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A Sister Steps Up to Help

By John Kelly
Thursday, December 16, 2004; Page C10

When a child is seriously ill, the whole family is affected. My assistant, Julia Feldmeier, tells a story from Children's Hospital of a sister who gave a priceless gift.

Hours before he arrived at Children's Hospital for his bone marrow transplant, 8-year-old Christopher Melkonian and his friends had a pizza-and-games party at Chuck E. Cheese.

Samantha Melkonian was 10 when she donated her bone marrow to help brother Christopher battle leukemia at Children's Hospital. (Brian Lewis -- The Gazette)

_____Children's Campaign_____
Washington Post columnist John Kelly is raising money for the Children's National Medical Center, one of the nation's leading pediatric hospitals. You may make a tax-deductible contribution online anytime between Nov. 29th and Jan. 21st. Thank you for your support.
_____By John Kelly_____
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His pals pooled their winnings and bought him the grande dame of prizes: a disco ball.

Christopher's transplant and four-week recovery period were laced with this kind of benevolence. His dad, David, a software engineer, took leave from work, thanks to co-workers who donated unused sick days. When the Melkonians' house in Damascus needed cleaning and repainting before Christopher could return home (bacteria threatened his fragile immune system), neighbors and church members took care of it.

The biggest contribution of all, though? Christopher's older sister, Samantha, donated her bone marrow to help her brother fight leukemia.

It was Christopher's second battle with the disease. In October 2002, doctors found that he had a high-risk case of acute lymphoblastic leukemia, or cancer of the white blood cells, the most common cancer in children. After just two weeks of extensive chemotherapy, Christopher went into remission. Doctors hoped continued therapy would expunge the cancer.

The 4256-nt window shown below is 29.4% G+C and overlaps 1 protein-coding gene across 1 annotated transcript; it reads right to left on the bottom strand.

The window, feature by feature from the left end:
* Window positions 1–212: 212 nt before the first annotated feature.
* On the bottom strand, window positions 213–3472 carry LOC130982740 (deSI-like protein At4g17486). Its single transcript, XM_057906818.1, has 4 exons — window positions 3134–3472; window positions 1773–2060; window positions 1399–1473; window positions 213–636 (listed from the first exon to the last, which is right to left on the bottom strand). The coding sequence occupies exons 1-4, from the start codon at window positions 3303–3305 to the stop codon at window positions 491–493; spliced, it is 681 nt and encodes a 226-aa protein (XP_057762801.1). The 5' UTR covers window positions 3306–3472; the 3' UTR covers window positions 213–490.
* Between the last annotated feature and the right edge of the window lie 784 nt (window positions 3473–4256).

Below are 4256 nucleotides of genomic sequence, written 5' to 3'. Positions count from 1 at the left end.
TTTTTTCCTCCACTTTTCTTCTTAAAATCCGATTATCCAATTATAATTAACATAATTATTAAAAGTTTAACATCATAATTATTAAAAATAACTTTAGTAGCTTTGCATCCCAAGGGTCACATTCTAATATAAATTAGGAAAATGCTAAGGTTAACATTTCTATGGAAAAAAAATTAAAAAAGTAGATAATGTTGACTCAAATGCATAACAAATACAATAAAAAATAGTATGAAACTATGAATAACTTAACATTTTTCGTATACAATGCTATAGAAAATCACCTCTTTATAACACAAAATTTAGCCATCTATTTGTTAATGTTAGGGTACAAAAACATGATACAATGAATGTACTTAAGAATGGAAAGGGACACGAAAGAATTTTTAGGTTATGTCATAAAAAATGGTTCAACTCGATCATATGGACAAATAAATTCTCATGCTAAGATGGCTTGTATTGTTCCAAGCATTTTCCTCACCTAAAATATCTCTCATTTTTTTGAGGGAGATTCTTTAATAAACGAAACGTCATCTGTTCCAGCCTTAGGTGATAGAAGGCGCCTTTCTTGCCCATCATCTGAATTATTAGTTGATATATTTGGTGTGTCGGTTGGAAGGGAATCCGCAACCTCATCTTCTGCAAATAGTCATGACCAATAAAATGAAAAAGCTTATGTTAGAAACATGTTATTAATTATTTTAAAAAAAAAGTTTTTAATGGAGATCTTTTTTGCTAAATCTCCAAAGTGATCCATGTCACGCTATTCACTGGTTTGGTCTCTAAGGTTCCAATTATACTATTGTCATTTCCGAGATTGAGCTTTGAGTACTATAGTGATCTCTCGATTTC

In April 2004, it resurfaced in his spinal cord. The options: two years of intense chemo or a bone marrow transplant.

Samantha, now 11, and Christopher's younger sister, Melissa, 4, were typed to see whether either was a bone marrow match for Christopher. Samantha matched perfectly.

Still, it was a scary decision. Although bone marrow harvesting is relatively benign, it was a big deal for a then-10-year-old who had never been under anesthesia. Both kids had to sign forms consenting to the operation.

Samantha's family teases her about sweating the small stuff -- "The shot didn't hurt, but when you ripped the Band-Aid off me, that hurt!" Christopher mimicked -- but their admiration is clear.

"When it came to the bone marrow harvest, she stepped up to the plate. She did great," mom Darlene said.

Watching his sister wheeled out of surgery on Aug. 17, after having 750 milliliters of bone marrow drawn from her hip, Christopher said, "I'm so proud of her."

Now, four months later, Samantha's stem cells are growing inside Christopher's marrow and producing healthy blood cells, explained Naynesh Kamani of Children's Hospital, the doctor who oversaw the transplant.

So far, it looks successful. Day 100, a post-transplant mile marker, fell on Thanksgiving.

"We thought that was pretty appropriate," Darlene said.

Christopher is back in school and no longer has to wear a surgical mask to ward off bacteria, though he still keeps one on hand when he goes back to the hospital for checkups. He can eat copious amounts of Kentucky Fried Chicken, his favorite. The disco ball, once an ornament of his hospital room, now hangs in his freshly repainted bedroom.

If Christopher is still cancer-free in two years, that will be a good sign. Meanwhile, this KFC-loving, soccer-playing, math-solving trouper has a full load of activities.

And as always, he has his big sister looking out for him.

How to Help

You may not be able to donate your bone marrow, but you can give a monetary gift to help ensure that Children's Hospital will always be able to provide treatment to young cancer patients.

Our goal by Jan. 21 is $600,000.

So far, we've raised $84,381.99.

Here's how to contribute: Make a check or money order payable to "Children's Hospital" and mail it to Washington Post Campaign, P.O. Box 17390, Baltimore, Md. 21297-1390.

To contribute by credit card online, go to www.washingtonpost.com/childrenshospital and click on "Make a Donation." You'll be greeted by a pop-up that takes you right to the donation page.

To contribute by Visa or MasterCard by phone, call Post-Haste at 301-313-2200, then punch in KIDS and follow the instructions.

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